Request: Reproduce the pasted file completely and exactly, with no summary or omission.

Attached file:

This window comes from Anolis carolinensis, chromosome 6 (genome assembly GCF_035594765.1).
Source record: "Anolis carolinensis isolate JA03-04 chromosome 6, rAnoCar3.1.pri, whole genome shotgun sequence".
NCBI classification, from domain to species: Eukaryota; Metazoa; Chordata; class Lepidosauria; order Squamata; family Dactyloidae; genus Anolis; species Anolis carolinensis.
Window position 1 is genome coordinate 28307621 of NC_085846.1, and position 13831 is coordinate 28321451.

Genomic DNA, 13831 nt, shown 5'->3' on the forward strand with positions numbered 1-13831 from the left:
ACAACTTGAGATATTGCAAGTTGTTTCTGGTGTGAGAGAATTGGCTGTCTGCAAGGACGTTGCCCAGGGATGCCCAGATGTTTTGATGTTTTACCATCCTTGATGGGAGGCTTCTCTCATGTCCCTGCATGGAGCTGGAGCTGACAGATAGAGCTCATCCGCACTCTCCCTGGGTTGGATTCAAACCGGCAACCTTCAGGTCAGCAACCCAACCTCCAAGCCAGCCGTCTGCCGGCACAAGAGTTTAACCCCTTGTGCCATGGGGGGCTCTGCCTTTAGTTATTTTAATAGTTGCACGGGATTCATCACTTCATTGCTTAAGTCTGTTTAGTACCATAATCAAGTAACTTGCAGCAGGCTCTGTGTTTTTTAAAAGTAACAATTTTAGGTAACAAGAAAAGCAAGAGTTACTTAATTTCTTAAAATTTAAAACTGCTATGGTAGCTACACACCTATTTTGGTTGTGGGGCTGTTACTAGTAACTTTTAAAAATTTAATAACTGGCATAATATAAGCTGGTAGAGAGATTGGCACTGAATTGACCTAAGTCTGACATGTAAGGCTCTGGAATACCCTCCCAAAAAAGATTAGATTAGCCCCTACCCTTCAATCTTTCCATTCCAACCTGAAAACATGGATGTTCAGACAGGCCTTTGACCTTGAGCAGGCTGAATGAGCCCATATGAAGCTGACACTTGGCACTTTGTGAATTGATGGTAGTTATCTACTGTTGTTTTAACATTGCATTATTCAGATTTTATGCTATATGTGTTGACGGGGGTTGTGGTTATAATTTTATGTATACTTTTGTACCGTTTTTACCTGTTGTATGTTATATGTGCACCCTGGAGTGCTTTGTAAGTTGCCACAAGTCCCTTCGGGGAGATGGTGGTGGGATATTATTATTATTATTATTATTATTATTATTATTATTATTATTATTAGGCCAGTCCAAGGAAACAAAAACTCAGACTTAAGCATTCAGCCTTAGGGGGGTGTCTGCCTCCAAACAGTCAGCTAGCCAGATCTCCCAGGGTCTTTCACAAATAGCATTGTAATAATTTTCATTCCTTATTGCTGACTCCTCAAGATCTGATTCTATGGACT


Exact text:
This window comes from Anolis carolinensis, chromosome 6 (genome assembly GCF_035594765.1).
Source record: "Anolis carolinensis isolate JA03-04 chromosome 6, rAnoCar3.1.pri, whole genome shotgun sequence".
NCBI classification, from domain to species: Eukaryota; Metazoa; Chordata; class Lepidosauria; order Squamata; family Dactyloidae; genus Anolis; species Anolis carolinensis.
Window position 1 is genome coordinate 28307621 of NC_085846.1, and position 13831 is coordinate 28321451.

Genomic DNA, 13831 nt, shown 5'->3' on the forward strand with positions numbered 1-13831 from the left:
ACAACTTGAGATATTGCAAGTTGTTTCTGGTGTGAGAGAATTGGCTGTCTGCAAGGACGTTGCCCAGGGATGCCCAGATGTTTTGATGTTTTACCATCCTTGATGGGAGGCTTCTCTCATGTCCCTGCATGGAGCTGGAGCTGACAGATAGAGCTCATCCGCACTCTCCCTGGGTTGGATTCAAACCGGCAACCTTCAGGTCAGCAACCCAACCTCCAAGCCAGCCGTCTGCCGGCACAAGAGTTTAACCCCTTGTGCCATGGGGGGCTCTGCCTTTAGTTATTTTAATAGTTGCACGGGATTCATCACTTCATTGCTTAAGTCTGTTTAGTACCATAATCAAGTAACTTGCAGCAGGCTCTGTGTTTTTTAAAAGTAACAATTTTAGGTAACAAGAAAAGCAAGAGTTACTTAATTTCTTAAAATTTAAAACTGCTATGGTAGCTACACACCTATTTTGGTTGTGGGGCTGTTACTAGTAACTTTTAAAAATTTAATAACTGGCATAATATAAGCTGGTAGAGAGATTGGCACTGAATTGACCTAAGTCTGACATGTAAGGCTCTGGAATACCCTCCCAAAAAAGATTAGATTAGCCCCTACCCTTCAATCTTTCCATTCCAACCTGAAAACATGGATGTTCAGACAGGCCTTTGACCTTGAGCAGGCTGAATGAGCCCATATGAAGCTGACACTTGGCACTTTGTGAATTGATGGTAGTTATCTACTGTTGTTTTAACATTGCATTATTCAGATTTTATGCTATATGTGTTGACGGGGGTTGTGGTTATAATTTTATGTATACTTTTGTACCGTTTTTACCTGTTGTATGTTATATGTGCACCCTGGAGTGCTTTGTAAGTTGCCACAAGTCCCTTCGGGGAGATGGTGGTGGGATATTATTATTATTATTATTATTATTATTATTATTATTATTATTATTAGGCCAGTCCAAGGAAACAAAAACTCAGACTTAAGCATTCAGCCTTAGGGGGGTGTCTGCCTCCAAACAGTCAGCTAGCCAGATCTCCCAGGGTCTTTCACAAATAGCATTGTAATAATTTTCATTCCTTATTGCTGACTCCTCAAGATCTGATTCTATGGACT